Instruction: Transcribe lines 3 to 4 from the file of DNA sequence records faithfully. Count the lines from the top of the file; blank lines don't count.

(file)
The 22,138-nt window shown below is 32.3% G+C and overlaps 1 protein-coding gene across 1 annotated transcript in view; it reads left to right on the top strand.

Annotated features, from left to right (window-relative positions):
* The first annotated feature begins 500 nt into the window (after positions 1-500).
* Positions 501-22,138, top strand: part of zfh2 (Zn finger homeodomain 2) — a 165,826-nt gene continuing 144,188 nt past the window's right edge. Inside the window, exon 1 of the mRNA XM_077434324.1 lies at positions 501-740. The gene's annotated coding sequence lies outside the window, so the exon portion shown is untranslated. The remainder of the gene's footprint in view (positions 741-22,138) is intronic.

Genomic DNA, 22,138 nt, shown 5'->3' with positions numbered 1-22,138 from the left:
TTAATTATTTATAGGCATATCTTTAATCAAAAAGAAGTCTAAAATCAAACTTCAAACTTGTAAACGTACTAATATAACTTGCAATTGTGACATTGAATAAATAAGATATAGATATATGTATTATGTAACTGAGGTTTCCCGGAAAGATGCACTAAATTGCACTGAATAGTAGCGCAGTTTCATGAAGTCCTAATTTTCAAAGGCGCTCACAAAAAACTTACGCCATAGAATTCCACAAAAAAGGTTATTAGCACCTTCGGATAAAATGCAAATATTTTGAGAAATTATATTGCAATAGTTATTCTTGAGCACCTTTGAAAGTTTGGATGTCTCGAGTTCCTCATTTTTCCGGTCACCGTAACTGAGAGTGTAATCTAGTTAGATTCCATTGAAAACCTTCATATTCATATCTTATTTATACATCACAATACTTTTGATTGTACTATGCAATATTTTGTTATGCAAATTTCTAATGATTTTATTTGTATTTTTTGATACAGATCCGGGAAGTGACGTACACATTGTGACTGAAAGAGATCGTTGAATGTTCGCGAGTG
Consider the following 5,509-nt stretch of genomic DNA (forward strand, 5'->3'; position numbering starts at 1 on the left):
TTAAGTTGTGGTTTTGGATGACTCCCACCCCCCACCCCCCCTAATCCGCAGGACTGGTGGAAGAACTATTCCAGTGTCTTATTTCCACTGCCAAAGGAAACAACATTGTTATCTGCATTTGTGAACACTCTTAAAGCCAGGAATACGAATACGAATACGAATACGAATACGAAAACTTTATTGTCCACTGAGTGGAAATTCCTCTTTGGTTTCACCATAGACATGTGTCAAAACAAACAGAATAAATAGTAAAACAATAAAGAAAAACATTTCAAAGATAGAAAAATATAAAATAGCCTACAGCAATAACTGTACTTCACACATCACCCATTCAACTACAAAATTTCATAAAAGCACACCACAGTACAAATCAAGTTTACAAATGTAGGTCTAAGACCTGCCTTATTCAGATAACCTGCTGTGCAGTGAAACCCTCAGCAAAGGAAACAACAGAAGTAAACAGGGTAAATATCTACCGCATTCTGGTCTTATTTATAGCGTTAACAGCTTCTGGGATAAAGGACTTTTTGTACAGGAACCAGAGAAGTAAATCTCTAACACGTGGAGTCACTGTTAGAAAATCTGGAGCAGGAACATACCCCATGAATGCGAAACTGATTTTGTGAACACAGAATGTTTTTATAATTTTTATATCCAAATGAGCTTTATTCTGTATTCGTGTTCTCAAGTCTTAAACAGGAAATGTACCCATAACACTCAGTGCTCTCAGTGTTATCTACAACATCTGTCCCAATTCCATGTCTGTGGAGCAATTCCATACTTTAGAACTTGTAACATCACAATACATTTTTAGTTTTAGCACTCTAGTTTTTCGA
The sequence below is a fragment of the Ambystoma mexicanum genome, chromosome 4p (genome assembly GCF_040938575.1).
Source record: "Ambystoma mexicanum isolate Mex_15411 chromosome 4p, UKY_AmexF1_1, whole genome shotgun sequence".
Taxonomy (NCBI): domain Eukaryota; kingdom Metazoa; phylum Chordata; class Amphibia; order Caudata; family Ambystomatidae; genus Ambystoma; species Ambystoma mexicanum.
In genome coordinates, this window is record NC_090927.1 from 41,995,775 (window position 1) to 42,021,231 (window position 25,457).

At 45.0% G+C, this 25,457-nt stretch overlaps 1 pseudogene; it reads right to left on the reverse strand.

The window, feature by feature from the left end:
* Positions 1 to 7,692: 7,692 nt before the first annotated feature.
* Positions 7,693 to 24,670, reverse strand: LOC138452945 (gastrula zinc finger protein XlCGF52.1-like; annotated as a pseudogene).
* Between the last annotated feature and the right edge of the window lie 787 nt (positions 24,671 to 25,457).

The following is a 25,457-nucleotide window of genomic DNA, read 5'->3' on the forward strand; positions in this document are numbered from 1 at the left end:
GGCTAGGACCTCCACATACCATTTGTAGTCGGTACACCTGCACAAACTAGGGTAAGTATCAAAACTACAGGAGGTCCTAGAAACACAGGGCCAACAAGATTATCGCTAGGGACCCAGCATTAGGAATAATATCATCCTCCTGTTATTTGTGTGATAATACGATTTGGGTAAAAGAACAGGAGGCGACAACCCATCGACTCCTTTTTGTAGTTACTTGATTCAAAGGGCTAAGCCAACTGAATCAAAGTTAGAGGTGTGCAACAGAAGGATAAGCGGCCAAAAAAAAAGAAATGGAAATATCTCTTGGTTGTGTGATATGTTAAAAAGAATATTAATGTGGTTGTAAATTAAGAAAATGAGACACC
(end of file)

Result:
* The first annotated feature begins 500 nt into the window (after positions 1-500).
* Positions 501-22,138, top strand: part of zfh2 (Zn finger homeodomain 2) — a 165,826-nt gene continuing 144,188 nt past the window's right edge. Inside the window, exon 1 of the mRNA XM_077434324.1 lies at positions 501-740. The gene's annotated coding sequence lies outside the window, so the exon portion shown is untranslated. The remainder of the gene's footprint in view (positions 741-22,138) is intronic.